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Virtual training

The History of VR and VR Haptics

How did we get here? The History of VR and VR Haptics 

Virtual reality and haptic technology feel as though it has only had a presence in our lives over the past decade. For several years, the public has had access to various virtual reality headsets, allowing them to explore new environments and experiences. Often, this is all done from the comfort of their own living room. It is also becoming commonplace to see businesses and large corporations using VR and haptic technology to upskill their staff with simulated training environments. This all seems very modern and very exciting, and it really is. 

But…it isn’t necessarily new. The concept of virtual reality has been around for over 60 years. The theories and early technology that laid the groundwork for where we stand today, date back over 150 years. Over the next few paragraphs, we will talk about the brief history of virtual reality and explore some of the key years and time periods that help shape where we are today. 


Our story begins in the 19th century with Englishman Sir Charles Wheatstone. Wheatstone was a musician, scientist, and inventor. He created a device known as a Stereoscope. This tool was, in essence, the Victorian virtual reality device. 

It worked by using two nearly identical still images, with both having subtle differences. One picture was presented to the left eye and the other was presented to the right eye. Due to the distortion and the way these two images were presented to the human brain, the result was one singular 3-dimensional image. This was the earliest form of virtual reality.

The stereoscope worked by manipulating stereopsis, through binocular vision. Sir Charles won the Royal Medal of the Royal Society for his work on stereopsis and binocular vision. He was later knighted in 1868. We could spend a long time talking about stereopsis and the stereoscope, but we need to fast forward almost 100 years into the 19th century. 


Regarded as the first specific fictional model for virtual reality, Pygmalion’s Spectacles is a science fiction novel, by Stanley Weinbaum, published in 1935. In the book, the main character Dan Burke meets Professor Albert Ludwig. Ludwig has created a pair of goggles that immerse the user in a film that feels real. The goggles simulate sight, sound, taste, smell and touch and place the user right in the heart of the movie. Given the fact that this was written in the 1930’s it is amazing to think that we in the current day are pushing closer and closer to what was considered ‘science fiction’, nearly 100 years later.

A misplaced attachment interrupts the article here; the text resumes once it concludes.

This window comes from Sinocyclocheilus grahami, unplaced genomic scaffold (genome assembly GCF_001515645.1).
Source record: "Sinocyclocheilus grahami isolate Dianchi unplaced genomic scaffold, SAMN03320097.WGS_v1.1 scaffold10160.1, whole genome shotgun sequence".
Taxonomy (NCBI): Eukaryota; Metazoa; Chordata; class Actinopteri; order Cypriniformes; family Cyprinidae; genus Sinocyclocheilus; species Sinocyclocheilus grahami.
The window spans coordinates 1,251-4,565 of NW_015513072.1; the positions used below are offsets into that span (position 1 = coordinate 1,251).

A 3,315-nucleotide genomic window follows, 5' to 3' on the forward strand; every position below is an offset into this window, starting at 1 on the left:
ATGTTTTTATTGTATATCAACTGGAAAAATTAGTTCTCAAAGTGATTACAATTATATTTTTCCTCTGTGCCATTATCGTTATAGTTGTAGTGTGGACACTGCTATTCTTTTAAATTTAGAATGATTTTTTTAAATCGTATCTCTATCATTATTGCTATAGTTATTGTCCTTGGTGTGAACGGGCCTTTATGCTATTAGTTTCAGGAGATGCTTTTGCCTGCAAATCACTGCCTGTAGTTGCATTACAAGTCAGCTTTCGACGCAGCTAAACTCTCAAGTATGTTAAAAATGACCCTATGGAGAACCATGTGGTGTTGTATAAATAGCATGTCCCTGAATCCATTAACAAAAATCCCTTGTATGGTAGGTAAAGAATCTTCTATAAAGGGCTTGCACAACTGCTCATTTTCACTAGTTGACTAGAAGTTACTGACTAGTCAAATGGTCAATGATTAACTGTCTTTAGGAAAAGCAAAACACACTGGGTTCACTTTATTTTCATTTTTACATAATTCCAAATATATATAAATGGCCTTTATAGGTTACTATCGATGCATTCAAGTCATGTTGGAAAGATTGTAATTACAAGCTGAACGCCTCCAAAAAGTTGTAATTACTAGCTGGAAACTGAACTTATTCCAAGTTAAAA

Morton Heilig was an artist and a filmmaker, looking to expand the art of cinema, he creates Sensorama, the first VR machine. After writing an essay in 1955 titled ‘Cinema of the Future’, Heilig looked to introduce environmental effects while short films played. Heilig shot, produced, and edited all his films. Films such as ‘Motorcycle’ tried to simulate the feeling of riding a real-world motorcycle. The seat would rumble, the handlebars would shake, and the engine would play through stereo sound, combined with sounds to simulate the wider environment. The technology was patented, but sadly the Sensorama didn’t go beyond the prototype stage. Intended as an arcade novelty, it proved too complex for daily use and the concept remained a prototype. 


Ivan Sutherland, a computer scientist, presented his vision of the ‘Ultimate Display’. The essay published by Sutherland discusses the state of play around computer technology for the time. He describes computers as “a looking glass into a mathematical wonderland”. Sutherland goes on to discuss the use of the human body for computer control. Going beyond the hands and arms used for keyboard and joystick interaction, he theorises that computers should and eventually will have the capability to be controlled by more of the human body. 


Myron Krueger created VIDEOPLACE, the first interactive VR platform. Complex and impressive for the time, it used computer graphics, projectors, video cameras, video displays and position-sensing technology. Two dark rooms were used, and participants entered. Their movements then interacted with the computer programming, which in turn, reacted to the physical presence of the participants. There was no use of goggles or gloves. VIDEOPLACE created a feeling of virtual reality. The user was immersed in a virtual environment.